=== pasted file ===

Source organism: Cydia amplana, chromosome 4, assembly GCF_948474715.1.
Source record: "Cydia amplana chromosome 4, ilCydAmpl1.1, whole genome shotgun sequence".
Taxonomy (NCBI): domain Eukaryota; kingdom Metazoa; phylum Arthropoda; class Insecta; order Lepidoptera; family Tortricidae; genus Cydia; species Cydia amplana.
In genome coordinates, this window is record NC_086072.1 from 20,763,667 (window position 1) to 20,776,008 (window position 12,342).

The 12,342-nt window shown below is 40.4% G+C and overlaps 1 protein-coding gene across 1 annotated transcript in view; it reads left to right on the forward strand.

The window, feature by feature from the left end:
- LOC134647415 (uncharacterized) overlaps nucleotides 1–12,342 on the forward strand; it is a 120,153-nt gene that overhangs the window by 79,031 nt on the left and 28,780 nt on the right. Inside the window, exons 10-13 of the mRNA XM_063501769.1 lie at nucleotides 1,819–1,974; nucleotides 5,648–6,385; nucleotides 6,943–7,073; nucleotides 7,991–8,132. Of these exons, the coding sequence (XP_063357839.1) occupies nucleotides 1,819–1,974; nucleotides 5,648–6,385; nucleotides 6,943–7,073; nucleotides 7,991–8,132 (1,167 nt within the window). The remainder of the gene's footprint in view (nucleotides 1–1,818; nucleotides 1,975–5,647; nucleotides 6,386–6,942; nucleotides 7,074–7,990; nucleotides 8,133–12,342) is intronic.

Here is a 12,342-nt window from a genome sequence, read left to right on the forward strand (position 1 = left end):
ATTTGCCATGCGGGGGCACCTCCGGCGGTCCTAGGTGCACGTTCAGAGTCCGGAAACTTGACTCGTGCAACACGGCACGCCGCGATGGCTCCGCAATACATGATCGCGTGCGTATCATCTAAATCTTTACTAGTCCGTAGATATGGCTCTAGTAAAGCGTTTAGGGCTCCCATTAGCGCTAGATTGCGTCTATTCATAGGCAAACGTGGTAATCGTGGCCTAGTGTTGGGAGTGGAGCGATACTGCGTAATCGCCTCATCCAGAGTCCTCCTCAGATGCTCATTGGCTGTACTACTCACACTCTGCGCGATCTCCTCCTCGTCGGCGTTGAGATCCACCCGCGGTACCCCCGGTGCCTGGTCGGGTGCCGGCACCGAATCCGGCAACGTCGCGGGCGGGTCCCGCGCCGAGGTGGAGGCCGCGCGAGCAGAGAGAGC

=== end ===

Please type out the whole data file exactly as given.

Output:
Source organism: Cydia amplana, chromosome 4, assembly GCF_948474715.1.
Source record: "Cydia amplana chromosome 4, ilCydAmpl1.1, whole genome shotgun sequence".
Taxonomy (NCBI): domain Eukaryota; kingdom Metazoa; phylum Arthropoda; class Insecta; order Lepidoptera; family Tortricidae; genus Cydia; species Cydia amplana.
In genome coordinates, this window is record NC_086072.1 from 20,763,667 (window position 1) to 20,776,008 (window position 12,342).

The 12,342-nt window shown below is 40.4% G+C and overlaps 1 protein-coding gene across 1 annotated transcript in view; it reads left to right on the forward strand.

The window, feature by feature from the left end:
- LOC134647415 (uncharacterized) overlaps nucleotides 1–12,342 on the forward strand; it is a 120,153-nt gene that overhangs the window by 79,031 nt on the left and 28,780 nt on the right. Inside the window, exons 10-13 of the mRNA XM_063501769.1 lie at nucleotides 1,819–1,974; nucleotides 5,648–6,385; nucleotides 6,943–7,073; nucleotides 7,991–8,132. Of these exons, the coding sequence (XP_063357839.1) occupies nucleotides 1,819–1,974; nucleotides 5,648–6,385; nucleotides 6,943–7,073; nucleotides 7,991–8,132 (1,167 nt within the window). The remainder of the gene's footprint in view (nucleotides 1–1,818; nucleotides 1,975–5,647; nucleotides 6,386–6,942; nucleotides 7,074–7,990; nucleotides 8,133–12,342) is intronic.

Here is a 12,342-nt window from a genome sequence, read left to right on the forward strand (position 1 = left end):
ATTTGCCATGCGGGGGCACCTCCGGCGGTCCTAGGTGCACGTTCAGAGTCCGGAAACTTGACTCGTGCAACACGGCACGCCGCGATGGCTCCGCAATACATGATCGCGTGCGTATCATCTAAATCTTTACTAGTCCGTAGATATGGCTCTAGTAAAGCGTTTAGGGCTCCCATTAGCGCTAGATTGCGTCTATTCATAGGCAAACGTGGTAATCGTGGCCTAGTGTTGGGAGTGGAGCGATACTGCGTAATCGCCTCATCCAGAGTCCTCCTCAGATGCTCATTGGCTGTACTACTCACACTCTGCGCGATCTCCTCCTCGTCGGCGTTGAGATCCACCCGCGGTACCCCCGGTGCCTGGTCGGGTGCCGGCACCGAATCCGGCAACGTCGCGGGCGGGTCCCGCGCCGAGGTGGAGGCCGCGCGAGCAGAGAGAGC